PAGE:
Foto: George Stioca

IVVÁR and the state of Sami music

Text: George Stoica

“Sami music is in a new era now” was the first thing that Jon Iver Eira Tellefsen told me, when we finally managed to find a quiet spot to talk after IVVÁR’s first show in Tromsø this year. “There are lots of things happening within all kinds of genres, like electronic, rap, rock, some metal…” at this point we were interrupted for something which devolved into shoutouts to Erik’s mom (I have no idea…). More to the point though was Jon’s poignant enumeration of Sami artists doing great things in music, some of which, to an outsider such as myself, came as a surprise: “We have world class rappers, Slincraze, Amoc and others. The flow, the lyrics they provide is just sick! It’s definitely an exciting time for Sami music!”

Photo: George Stioca
Photo: George Stioca

I have to say it was refreshing to hear such solidarity coming from artists covering divergent genres. Perhaps the common goal of keeping this family of languages alive is what gives them a sense of unity, regardless of whether they rock a mike or a guitar. It is definitely one of IVVÁR’s objectives. “We try to mix English and Sami because we want to get the language out there, to show that it’s alive and to increase awareness regarding the Sami people”. And it seems that the Sami community itself feels very strongly about this, as the Sami Parliament of Norway helped to fund their first album.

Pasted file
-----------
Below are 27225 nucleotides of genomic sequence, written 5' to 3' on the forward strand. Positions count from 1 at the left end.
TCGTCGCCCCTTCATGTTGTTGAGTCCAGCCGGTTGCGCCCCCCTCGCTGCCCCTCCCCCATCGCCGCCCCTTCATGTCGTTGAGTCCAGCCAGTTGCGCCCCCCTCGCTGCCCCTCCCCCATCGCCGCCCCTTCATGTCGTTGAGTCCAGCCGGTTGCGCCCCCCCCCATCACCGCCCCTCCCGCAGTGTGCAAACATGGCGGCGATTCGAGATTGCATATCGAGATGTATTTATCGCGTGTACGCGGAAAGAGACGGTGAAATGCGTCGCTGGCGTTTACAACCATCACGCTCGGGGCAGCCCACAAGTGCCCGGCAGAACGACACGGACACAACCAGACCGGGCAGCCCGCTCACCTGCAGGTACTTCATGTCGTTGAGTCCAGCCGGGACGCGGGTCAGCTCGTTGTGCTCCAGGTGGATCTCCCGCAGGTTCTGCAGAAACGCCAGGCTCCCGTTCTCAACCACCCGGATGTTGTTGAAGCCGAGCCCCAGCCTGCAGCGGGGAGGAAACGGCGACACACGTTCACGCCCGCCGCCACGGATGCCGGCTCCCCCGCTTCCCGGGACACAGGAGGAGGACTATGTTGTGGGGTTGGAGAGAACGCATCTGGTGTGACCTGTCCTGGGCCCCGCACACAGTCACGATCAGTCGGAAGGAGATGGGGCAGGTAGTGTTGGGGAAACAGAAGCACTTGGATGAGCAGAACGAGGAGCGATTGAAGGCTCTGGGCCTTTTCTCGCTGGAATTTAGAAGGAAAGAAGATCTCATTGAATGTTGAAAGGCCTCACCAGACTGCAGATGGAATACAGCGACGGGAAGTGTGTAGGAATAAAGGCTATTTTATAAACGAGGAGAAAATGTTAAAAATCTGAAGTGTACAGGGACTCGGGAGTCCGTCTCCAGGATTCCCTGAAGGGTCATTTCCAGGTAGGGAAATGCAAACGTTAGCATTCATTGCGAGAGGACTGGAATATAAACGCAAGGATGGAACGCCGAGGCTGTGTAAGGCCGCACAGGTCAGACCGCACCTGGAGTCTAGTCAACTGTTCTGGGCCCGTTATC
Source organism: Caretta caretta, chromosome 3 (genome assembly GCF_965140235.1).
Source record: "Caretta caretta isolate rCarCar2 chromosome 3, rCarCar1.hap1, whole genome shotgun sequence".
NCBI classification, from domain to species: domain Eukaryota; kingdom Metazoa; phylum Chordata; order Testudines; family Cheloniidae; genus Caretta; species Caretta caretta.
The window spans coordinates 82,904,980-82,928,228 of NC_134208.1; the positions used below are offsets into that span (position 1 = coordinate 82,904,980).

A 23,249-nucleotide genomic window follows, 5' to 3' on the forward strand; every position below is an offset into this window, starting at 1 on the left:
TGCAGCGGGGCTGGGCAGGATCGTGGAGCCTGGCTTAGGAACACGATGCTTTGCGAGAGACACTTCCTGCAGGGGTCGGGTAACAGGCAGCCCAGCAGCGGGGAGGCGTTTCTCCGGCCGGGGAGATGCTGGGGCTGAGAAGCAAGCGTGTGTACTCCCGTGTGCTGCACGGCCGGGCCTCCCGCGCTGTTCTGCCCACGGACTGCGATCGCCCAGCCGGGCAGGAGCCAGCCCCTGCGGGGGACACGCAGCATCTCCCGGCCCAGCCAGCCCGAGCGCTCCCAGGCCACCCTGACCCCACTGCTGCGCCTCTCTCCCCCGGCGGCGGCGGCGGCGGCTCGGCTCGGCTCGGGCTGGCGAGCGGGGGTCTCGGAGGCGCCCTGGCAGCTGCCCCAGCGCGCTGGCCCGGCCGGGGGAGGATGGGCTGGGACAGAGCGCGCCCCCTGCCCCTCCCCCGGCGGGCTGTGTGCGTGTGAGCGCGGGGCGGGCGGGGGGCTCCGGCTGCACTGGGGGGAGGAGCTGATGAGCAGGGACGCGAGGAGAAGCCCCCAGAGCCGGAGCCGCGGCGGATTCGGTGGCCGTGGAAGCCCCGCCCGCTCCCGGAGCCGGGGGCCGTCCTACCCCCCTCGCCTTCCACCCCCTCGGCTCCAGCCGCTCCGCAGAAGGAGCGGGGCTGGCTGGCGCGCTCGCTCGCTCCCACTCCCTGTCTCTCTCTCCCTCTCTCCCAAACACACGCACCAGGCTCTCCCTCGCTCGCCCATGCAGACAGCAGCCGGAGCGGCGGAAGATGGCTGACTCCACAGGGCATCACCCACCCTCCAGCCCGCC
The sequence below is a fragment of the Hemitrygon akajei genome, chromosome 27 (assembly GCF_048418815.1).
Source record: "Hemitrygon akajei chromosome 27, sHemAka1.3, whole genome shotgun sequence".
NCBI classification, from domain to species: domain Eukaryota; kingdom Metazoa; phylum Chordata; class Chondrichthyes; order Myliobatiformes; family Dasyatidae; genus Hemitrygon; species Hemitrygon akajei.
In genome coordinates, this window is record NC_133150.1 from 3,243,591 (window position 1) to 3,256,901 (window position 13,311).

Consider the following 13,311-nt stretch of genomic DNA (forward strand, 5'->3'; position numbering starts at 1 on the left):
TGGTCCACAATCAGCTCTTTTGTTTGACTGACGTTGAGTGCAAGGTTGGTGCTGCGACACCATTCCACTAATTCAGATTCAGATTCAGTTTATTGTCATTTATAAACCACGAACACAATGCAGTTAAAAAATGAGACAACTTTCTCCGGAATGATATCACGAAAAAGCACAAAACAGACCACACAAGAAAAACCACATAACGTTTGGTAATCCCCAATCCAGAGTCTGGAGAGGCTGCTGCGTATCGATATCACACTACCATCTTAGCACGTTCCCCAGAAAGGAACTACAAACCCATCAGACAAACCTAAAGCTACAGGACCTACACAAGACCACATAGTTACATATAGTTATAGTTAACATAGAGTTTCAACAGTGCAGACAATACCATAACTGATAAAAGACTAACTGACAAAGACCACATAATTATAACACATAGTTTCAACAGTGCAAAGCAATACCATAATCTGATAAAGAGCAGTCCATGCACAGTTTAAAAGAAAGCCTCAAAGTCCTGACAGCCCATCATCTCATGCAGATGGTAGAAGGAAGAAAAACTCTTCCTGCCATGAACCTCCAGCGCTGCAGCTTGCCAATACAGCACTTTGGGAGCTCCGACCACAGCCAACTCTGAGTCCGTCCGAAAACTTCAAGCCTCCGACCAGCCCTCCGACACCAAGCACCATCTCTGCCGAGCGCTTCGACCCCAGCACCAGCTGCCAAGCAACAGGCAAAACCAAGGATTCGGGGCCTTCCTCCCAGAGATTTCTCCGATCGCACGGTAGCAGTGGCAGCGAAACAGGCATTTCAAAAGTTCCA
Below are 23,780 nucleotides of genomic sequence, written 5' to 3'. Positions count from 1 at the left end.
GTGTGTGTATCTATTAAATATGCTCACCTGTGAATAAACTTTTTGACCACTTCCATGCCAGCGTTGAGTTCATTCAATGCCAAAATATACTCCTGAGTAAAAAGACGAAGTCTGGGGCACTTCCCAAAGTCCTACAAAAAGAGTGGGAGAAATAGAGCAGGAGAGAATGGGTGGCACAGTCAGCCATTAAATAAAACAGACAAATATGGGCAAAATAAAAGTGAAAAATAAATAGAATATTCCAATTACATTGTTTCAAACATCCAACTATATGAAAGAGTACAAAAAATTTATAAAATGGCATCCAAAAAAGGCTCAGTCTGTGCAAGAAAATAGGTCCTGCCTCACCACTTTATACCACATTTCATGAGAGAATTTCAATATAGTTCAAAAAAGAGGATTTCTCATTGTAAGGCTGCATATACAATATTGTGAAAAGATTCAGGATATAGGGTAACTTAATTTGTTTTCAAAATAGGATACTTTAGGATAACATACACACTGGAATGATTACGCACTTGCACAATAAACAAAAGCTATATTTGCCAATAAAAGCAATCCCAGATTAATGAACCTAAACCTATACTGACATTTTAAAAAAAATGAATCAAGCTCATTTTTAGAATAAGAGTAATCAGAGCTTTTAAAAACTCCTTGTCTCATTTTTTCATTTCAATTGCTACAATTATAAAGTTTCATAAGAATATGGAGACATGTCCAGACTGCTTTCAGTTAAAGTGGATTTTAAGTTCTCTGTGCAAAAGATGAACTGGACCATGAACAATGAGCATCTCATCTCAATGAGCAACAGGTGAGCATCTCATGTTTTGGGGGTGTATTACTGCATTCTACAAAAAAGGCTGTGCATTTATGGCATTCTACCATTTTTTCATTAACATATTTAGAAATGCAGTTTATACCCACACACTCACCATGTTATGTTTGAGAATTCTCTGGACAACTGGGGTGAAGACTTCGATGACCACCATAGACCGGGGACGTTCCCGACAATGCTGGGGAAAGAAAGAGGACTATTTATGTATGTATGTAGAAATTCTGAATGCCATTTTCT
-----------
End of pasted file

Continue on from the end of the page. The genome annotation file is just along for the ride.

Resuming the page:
As for the concert itself, well it just stood as a proof that music really does step over boundaries like language, or rather is enriched by such differences. The soaring Muse-like vocals made for an excellent arching harmony over the tight musical craftsmanship going on underneath, and didn’t press the point needlessly, instead changing to more cadenced almost folk-like passages which made for a great counterpoint. My inner desert-rocker rejoiced to hear some serious cymbal abuse every now and then, alternating with rapid fire snare grooves. Didn’t really understand why the guy with the tambourine didn’t get a larger role in the whole thing, maybe more intricate percussions, since sticking a tambourine to the hi-hat would have achieved basically the same thing. It would have been nice to see them truly take advantage of a fifth member, but it didn’t detract from the performance by any means. In the end I even had to pause during Moonflower so I could rock my head to the chorus. Hey, if it’s catchy, what choice do I have?

Photo: George Stioca
Photo: George Stioca

I was however disappointed to note that the room was half empty, since a band sounding this tight and putting out such a great message would undoubtedly deserve a larger following. Looking forward to their next show here, hopefully they get the crowd they deserve!

 

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